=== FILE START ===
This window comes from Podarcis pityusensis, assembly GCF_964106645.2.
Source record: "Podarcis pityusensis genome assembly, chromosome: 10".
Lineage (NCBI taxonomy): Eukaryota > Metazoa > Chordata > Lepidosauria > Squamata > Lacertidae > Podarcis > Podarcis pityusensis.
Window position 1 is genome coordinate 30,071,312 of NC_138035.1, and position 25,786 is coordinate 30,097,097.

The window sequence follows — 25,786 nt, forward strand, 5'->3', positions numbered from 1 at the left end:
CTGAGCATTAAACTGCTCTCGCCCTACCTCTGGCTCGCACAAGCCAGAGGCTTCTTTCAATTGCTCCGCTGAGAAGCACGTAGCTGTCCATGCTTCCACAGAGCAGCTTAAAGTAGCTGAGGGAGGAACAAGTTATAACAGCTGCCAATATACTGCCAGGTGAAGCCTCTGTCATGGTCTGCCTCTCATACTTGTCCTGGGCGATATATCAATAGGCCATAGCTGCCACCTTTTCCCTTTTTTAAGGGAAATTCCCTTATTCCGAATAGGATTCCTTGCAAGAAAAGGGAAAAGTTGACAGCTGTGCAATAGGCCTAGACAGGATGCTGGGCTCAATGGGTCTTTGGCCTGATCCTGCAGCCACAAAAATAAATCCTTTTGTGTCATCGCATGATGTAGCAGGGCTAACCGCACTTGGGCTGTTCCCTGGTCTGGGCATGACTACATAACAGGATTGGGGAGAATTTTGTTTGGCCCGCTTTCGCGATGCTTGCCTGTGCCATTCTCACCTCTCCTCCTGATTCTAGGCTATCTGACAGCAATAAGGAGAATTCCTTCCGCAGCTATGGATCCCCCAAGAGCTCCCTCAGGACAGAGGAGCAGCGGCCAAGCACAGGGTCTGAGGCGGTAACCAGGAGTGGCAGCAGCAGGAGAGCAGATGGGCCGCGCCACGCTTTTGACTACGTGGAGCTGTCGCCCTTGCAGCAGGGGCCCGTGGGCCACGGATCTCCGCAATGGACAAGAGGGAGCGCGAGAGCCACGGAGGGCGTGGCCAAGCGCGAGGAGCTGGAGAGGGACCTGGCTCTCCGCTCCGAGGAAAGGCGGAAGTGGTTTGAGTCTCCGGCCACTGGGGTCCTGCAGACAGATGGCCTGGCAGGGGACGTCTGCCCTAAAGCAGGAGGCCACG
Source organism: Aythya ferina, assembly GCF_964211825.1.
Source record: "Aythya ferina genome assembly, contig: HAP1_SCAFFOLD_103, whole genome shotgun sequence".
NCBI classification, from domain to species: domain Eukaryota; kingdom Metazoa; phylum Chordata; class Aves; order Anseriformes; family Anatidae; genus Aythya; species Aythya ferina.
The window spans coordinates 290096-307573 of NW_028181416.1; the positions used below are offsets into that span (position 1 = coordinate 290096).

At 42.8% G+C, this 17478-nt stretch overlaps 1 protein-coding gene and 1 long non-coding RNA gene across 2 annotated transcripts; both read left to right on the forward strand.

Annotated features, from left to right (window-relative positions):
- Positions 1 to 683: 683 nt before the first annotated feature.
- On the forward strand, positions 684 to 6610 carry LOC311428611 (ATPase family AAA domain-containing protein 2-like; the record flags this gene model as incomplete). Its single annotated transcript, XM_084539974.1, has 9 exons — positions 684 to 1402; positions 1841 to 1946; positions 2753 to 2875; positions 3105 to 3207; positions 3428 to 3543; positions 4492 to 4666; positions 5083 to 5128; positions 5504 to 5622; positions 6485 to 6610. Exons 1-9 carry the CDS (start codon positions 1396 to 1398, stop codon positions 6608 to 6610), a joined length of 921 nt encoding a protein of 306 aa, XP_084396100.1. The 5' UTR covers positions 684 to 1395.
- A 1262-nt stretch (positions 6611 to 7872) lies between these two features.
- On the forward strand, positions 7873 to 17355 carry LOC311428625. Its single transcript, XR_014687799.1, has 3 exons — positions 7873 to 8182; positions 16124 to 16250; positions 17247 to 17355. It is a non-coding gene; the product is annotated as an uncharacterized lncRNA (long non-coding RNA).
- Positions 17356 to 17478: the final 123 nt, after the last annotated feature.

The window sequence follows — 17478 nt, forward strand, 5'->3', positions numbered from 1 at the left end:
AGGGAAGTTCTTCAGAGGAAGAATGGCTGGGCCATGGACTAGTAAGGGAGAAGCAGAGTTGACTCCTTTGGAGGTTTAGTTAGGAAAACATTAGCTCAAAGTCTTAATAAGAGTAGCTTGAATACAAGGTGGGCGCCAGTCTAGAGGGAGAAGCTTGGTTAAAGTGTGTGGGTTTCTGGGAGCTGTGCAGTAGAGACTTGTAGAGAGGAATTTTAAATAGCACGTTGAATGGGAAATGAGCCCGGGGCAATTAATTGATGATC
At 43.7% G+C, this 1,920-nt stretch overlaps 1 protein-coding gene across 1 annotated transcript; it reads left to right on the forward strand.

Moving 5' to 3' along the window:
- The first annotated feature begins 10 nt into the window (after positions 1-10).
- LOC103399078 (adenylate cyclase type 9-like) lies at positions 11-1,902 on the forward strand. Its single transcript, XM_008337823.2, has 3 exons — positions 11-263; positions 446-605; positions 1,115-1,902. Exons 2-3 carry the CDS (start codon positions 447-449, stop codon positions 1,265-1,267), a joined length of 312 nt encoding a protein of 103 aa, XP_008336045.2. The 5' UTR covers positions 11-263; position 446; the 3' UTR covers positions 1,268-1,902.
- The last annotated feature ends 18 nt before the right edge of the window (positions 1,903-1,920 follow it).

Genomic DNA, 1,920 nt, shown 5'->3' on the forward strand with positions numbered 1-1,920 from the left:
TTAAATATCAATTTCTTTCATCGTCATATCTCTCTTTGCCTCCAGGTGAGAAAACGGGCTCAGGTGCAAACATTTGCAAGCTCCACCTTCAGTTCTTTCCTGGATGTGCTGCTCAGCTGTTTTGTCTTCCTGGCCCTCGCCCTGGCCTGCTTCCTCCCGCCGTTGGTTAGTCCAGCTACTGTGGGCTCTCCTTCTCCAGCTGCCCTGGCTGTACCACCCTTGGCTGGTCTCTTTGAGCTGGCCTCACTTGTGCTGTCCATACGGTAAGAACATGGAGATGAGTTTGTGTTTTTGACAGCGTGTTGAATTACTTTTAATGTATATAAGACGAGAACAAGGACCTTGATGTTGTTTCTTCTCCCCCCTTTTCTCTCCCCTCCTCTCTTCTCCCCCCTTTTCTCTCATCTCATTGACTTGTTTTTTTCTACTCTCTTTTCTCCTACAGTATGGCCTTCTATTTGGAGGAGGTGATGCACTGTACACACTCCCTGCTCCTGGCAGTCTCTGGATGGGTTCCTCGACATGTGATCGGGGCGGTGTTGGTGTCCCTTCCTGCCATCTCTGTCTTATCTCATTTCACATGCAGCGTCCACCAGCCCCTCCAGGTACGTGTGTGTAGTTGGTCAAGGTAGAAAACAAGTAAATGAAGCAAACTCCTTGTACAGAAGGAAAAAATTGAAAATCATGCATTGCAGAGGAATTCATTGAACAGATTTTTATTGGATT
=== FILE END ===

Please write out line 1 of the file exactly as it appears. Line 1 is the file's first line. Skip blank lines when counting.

This window comes from Podarcis pityusensis, assembly GCF_964106645.2.